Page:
7. Axel Boman and Hunee crafting parallel worlds in the Walled Garden
By night, resplendent with mandalas of light dancing across every corner; by day, sunkissed with blissed out beats, Gottwood’s Walled Garden stage was a mini dreamscape on its own. Entering through a hidden doorway to a winding pathway through hedges and roses, Axel Bowman met us with a set which affirmed the crisped up production quality of the festival. This was a collection of electronic music which seemed to convey the whole spectrum of human emotion; closing the set with an extended mix of Bronski Beat’s Smalltown Boy, which became one of the weekend’s anthems.
The following day, Hunee owned the garden, racking up three happy hours as he maneuvered through techno, disco and house; characteristically throwing in a few curve balls for good measure. Spot of Phil Collins, anyone?
8. Caravan-top tunes from Andrew Weatherall b2b Roman Flugel
Andrew Weatherall’s tandem sensual assault with Roman Flugel was an acid trip even without the acid. Standing atop a Caravan, there was a touch of the ‘90s nostalgia-fest about the set, as the writhing crowd were draped in lasers and carefully beamed luminous sprinkles. Flugel’s ‘9 Years’ was on the cards, of course; and Weatherall proved he could engineer moods with the best of them the following day, with lighter, bouncier notes being played on the sunny lawn.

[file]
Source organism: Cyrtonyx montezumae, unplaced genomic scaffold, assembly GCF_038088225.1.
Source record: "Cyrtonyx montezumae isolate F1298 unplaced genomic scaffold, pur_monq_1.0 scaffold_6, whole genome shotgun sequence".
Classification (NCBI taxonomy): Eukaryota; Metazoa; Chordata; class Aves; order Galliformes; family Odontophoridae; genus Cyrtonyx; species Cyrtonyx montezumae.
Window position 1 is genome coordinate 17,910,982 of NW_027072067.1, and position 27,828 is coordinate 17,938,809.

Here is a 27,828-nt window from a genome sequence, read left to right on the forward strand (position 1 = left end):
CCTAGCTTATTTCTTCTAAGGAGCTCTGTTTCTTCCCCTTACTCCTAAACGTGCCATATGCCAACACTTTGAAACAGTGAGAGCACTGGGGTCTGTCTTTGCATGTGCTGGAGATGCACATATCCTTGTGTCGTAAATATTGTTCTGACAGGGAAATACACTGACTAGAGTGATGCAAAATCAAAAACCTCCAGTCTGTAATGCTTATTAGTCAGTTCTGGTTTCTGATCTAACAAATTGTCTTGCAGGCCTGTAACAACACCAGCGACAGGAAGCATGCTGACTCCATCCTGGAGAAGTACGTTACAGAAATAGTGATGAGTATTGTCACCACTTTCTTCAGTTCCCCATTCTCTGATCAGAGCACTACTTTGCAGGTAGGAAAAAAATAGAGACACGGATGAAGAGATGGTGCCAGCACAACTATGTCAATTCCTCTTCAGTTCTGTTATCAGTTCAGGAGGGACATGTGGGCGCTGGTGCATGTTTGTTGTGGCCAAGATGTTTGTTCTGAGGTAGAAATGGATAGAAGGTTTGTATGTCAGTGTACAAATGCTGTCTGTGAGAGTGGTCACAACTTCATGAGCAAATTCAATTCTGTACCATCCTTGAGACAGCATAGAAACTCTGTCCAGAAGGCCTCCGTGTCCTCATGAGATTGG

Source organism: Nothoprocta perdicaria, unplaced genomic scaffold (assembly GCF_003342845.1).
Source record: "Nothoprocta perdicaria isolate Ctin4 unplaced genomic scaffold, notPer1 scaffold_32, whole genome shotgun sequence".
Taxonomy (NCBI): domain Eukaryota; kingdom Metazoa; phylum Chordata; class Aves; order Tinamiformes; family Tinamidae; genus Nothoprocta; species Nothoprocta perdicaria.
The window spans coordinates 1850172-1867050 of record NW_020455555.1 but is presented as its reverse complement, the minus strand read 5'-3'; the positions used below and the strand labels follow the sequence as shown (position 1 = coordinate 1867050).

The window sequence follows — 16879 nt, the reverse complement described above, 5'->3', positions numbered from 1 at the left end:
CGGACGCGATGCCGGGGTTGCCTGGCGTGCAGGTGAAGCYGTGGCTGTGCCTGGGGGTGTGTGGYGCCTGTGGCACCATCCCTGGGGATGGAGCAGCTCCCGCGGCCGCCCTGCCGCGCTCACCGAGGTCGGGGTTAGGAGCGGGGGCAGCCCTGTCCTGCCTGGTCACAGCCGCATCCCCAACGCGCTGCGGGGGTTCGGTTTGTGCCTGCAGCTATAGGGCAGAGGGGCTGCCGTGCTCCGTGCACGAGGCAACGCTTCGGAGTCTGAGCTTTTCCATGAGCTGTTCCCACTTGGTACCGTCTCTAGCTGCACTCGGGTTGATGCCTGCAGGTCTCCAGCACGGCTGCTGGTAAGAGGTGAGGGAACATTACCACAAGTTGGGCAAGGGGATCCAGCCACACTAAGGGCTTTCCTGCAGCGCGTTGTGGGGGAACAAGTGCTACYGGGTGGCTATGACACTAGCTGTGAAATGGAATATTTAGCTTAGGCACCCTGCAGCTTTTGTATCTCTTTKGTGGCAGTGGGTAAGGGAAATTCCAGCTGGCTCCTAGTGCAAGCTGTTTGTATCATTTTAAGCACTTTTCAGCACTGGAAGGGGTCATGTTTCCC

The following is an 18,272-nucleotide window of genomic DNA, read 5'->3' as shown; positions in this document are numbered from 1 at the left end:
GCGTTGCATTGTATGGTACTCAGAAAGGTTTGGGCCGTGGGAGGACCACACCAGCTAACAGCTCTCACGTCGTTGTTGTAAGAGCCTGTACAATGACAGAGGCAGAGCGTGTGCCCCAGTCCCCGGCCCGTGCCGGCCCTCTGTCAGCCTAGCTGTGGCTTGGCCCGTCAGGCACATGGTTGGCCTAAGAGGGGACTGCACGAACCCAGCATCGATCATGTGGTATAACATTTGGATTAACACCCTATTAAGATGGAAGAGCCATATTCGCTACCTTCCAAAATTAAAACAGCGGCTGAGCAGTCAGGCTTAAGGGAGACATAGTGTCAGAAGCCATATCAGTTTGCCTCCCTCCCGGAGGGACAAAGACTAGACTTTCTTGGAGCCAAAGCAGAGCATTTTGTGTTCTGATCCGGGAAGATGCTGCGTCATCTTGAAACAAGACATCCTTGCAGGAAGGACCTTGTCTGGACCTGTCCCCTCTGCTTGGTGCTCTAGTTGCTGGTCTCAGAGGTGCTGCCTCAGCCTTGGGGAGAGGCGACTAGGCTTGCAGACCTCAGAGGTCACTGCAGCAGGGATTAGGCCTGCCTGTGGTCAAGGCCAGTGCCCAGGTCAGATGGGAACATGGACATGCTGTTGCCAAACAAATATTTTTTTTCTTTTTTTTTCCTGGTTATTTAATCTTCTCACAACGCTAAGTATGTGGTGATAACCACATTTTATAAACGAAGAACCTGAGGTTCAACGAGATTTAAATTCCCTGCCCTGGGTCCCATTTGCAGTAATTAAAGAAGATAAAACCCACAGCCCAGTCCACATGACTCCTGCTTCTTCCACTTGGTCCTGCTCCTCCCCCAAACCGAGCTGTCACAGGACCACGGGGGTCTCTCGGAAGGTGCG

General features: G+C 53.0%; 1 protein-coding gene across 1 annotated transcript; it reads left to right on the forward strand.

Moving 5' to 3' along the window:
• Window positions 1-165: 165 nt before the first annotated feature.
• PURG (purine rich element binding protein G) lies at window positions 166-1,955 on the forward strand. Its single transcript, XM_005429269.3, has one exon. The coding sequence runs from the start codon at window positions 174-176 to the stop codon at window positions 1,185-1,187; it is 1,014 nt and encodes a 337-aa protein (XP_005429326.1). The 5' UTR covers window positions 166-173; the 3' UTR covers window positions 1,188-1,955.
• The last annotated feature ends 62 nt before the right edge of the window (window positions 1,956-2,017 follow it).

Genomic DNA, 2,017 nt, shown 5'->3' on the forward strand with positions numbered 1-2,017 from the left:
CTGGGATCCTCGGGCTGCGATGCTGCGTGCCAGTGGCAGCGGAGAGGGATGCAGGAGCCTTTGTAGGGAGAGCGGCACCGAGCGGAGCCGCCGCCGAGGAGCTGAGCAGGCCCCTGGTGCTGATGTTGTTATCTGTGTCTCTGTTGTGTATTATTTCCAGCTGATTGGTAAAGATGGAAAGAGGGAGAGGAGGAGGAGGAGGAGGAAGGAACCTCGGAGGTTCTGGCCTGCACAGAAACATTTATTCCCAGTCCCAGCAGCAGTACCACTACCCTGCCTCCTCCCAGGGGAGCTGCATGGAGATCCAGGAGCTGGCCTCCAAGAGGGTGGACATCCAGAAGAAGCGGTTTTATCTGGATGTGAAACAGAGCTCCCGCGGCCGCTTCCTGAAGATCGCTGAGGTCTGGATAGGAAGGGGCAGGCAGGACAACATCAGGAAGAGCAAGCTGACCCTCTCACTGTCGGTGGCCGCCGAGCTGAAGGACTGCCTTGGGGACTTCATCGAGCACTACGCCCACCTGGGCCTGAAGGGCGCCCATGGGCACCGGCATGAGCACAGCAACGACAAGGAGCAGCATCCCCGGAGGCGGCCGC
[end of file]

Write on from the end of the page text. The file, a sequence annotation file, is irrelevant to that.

9. Afternoon lakeside jamming with Awesome Tapes from Africa
Brian Shimkovitz occupied a real corner of musical interest for us over the weekend. Curating a refreshing backlog of music from (largely west) Africa heard on his travels – from high life and disco, to soul and the catchiest pop anthems – he opened a treasure trove for anyone grooving beside the lake on Saturday, unleashing a series of musical treats unheard before outside their primary markets. More than anything else during the weekend, Brian’s record sampler invoked the musical explorer in us.
10. John Talabot at the Trigon stage
Framed by a giant metal toblerone, the melodic house maestro laid out a stitchwork of euphoric moments, in the form of his own textures and those of new wave greats across the decades. The Barcelona native’s mix, with its dark chord progressions and disparate voice samples, sent several icicles down the crowd’s collective spine, and made everyone involuntarily raise their hands and faces to the slivers of strobe which danced beside the music – each of them a fleeting gateway into another world.
11. HVOB steals the show
The final night saw a range of big name acts dominate the line-up in the late hours of the night. Maribou State b2b Pedestrian went down in well in the tiny Barn stage giving die-hard fans, i.e. those prepared to que to get in to the barn, an opportunity to see big names in an intimate setting, while Craig Richards and Ben UFO played in the Walled Garden, again for those prepared to wait out the que. However, it was HVOB, playing live as a band at 6 PM who stole the show. Pulling in festival goers with their blend of the XX-style atmosphere, clean vocals, and techno tinged beats, HVOB’s sound fitted hauntingly into the mist which had descended upon Gottwood’s lake, a perfect setup for the final night of the festival.
Some of the best festivals are those you need to make a commitment for, and to see punters pouring to this remote slice of land from all corners of the UK and beyond, is a stamp of confirmation that Gottwood has somehow managed to scale up its signature ingredient of intimacy. The country’s worst kept secret in underground dance music it may now be, but it’s still the most beautiful party in Britain.